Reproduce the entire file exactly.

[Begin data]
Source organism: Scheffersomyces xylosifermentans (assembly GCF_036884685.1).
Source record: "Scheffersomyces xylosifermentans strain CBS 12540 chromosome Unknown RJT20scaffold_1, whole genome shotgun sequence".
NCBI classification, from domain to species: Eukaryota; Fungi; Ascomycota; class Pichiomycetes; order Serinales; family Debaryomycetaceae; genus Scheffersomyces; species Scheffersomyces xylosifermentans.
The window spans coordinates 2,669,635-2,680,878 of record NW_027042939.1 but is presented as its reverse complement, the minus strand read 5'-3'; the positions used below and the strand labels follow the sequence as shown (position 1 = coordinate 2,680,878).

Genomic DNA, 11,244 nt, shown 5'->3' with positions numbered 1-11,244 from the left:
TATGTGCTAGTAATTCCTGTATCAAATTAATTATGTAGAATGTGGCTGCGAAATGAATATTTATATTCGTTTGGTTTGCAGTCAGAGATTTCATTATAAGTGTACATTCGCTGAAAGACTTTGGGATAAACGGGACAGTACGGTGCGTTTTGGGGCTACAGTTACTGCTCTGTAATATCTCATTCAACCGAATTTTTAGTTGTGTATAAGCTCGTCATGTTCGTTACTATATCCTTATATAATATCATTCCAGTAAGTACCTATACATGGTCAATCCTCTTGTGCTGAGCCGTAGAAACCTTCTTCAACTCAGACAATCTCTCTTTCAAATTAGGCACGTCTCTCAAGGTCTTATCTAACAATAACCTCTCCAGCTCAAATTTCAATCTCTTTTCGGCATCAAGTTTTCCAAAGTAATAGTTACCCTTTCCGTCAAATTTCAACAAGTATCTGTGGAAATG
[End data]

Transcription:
Source organism: Scheffersomyces xylosifermentans (assembly GCF_036884685.1).
Source record: "Scheffersomyces xylosifermentans strain CBS 12540 chromosome Unknown RJT20scaffold_1, whole genome shotgun sequence".
NCBI classification, from domain to species: Eukaryota; Fungi; Ascomycota; class Pichiomycetes; order Serinales; family Debaryomycetaceae; genus Scheffersomyces; species Scheffersomyces xylosifermentans.
The window spans coordinates 2,669,635-2,680,878 of record NW_027042939.1 but is presented as its reverse complement, the minus strand read 5'-3'; the positions used below and the strand labels follow the sequence as shown (position 1 = coordinate 2,680,878).

Genomic DNA, 11,244 nt, shown 5'->3' with positions numbered 1-11,244 from the left:
TATGTGCTAGTAATTCCTGTATCAAATTAATTATGTAGAATGTGGCTGCGAAATGAATATTTATATTCGTTTGGTTTGCAGTCAGAGATTTCATTATAAGTGTACATTCGCTGAAAGACTTTGGGATAAACGGGACAGTACGGTGCGTTTTGGGGCTACAGTTACTGCTCTGTAATATCTCATTCAACCGAATTTTTAGTTGTGTATAAGCTCGTCATGTTCGTTACTATATCCTTATATAATATCATTCCAGTAAGTACCTATACATGGTCAATCCTCTTGTGCTGAGCCGTAGAAACCTTCTTCAACTCAGACAATCTCTCTTTCAAATTAGGCACGTCTCTCAAGGTCTTATCTAACAATAACCTCTCCAGCTCAAATTTCAATCTCTTTTCGGCATCAAGTTTTCCAAAGTAATAGTTACCCTTTCCGTCAAATTTCAACAAGTATCTGTGGAAATG